Simon & Schuster, out now
Countless millions want to get out from Hell – but Peter Octavian needs to break into it…
If you’ve followed Christopher Golden’s career over the past quarter-century, since he created Peter Octavian, you’ll have entered many fictional worlds, and encountered assorted heroes and villains. Most seem to exist in mutually exclusive worlds – but if one of them can travel between dimensions, then all bets are off. Peter Octavian needs help to get into Hell to rescue the friends who are trapped there (and everything you need to know about who, where and how is summed up well in the opening chapters), and there’s a certain hobgoblin from a different series of novels who can help.
Thus begins what could easily have turned into Christopher Golden’s Greatest Hits, with cameo appearances from characters from many of his novels; however King of Hell has a much more unified feel than that. You don’t need to know more than is provided about the back stories of the “visiting” characters – in some cases, they were from series I’ve read; others I only knew of – as their place in the story becomes clear.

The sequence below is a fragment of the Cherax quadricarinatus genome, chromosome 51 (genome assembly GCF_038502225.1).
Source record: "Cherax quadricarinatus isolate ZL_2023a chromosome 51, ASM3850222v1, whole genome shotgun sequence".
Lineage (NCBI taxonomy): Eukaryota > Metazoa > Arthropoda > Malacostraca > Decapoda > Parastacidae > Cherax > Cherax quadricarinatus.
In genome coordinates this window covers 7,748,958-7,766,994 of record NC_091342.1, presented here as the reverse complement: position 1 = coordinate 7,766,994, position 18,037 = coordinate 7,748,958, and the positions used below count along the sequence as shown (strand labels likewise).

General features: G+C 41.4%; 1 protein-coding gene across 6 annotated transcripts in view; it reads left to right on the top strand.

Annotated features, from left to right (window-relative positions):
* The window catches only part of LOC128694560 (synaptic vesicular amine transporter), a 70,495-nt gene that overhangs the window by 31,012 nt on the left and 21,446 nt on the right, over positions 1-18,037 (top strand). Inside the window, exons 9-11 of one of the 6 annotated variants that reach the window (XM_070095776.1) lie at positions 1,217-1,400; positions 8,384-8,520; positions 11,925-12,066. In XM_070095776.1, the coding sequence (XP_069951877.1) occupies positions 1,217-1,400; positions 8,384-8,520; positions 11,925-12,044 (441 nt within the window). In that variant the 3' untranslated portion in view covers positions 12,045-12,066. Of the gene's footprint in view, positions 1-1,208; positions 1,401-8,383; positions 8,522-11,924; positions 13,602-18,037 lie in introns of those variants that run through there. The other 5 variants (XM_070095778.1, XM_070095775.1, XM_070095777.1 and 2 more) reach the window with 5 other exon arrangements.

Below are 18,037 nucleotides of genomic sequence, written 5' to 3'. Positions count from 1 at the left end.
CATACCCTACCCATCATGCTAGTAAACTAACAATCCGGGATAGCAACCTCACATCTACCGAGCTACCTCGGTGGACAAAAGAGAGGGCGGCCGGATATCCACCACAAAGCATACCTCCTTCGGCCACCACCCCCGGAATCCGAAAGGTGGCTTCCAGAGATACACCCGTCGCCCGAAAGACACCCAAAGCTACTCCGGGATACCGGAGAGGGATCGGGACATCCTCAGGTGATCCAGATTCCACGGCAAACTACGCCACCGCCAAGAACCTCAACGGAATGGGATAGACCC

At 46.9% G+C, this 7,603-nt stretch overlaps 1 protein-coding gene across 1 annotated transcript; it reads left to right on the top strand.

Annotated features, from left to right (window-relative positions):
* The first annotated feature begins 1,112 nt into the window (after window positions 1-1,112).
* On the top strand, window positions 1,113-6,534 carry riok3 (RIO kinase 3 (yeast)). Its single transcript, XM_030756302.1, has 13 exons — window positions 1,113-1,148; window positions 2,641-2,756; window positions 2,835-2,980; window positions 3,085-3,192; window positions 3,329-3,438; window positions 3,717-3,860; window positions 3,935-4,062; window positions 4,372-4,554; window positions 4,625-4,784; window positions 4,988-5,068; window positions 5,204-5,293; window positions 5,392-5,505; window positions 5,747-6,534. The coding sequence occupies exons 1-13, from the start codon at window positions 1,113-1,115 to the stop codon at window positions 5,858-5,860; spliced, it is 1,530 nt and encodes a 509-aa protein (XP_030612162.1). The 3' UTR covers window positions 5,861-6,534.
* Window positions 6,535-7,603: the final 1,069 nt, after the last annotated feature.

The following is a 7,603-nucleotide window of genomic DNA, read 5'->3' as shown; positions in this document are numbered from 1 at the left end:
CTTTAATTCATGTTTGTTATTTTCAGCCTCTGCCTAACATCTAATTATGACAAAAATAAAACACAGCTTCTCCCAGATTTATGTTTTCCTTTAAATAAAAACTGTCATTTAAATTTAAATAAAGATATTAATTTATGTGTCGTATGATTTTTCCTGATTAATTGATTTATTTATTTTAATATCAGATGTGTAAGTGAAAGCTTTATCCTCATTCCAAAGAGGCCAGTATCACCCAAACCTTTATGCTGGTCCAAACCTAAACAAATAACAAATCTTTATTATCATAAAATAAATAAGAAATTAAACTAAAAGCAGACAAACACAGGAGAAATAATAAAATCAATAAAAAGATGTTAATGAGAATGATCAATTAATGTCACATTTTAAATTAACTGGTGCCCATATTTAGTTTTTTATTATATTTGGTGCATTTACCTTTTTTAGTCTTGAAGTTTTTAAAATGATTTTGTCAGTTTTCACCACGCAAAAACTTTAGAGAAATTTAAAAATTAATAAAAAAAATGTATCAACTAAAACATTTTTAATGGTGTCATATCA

Reviewing Golden’s standalone novel Snowblind recently, I commented on its resemblance to Stephen King’s work, and there’s a certain element of that here too (appropriately enough, since Golden was co-writer of a very useful guide to the Stephen King Universe). King brings in characters from other books if they’re useful to the story-telling in the current novel; Golden does the same here.
That may make it seem as if it’s a continuity-fest, overladen with references to past stories. That’s certainly not the case: Octavian’s quest to find his friends, and a battle against demons threatening a parallel Earth are the driving forces of the novel, and the threads inevitably intertwine as the book progresses. As a result, you may want to seek out the earlier novels but this does work as a self-contained story.
There’s plenty of Golden’s well-written horror set pieces, and imagery (particularly as Octavian and party travel through Hell) which will nestle into a corner of your mind ready to emerge just when you least want it to.
Verdict: With a vein of black humour running throughout, it’s a great conclusion to the Octavian saga – and a surprising end to some other stories too. 8/10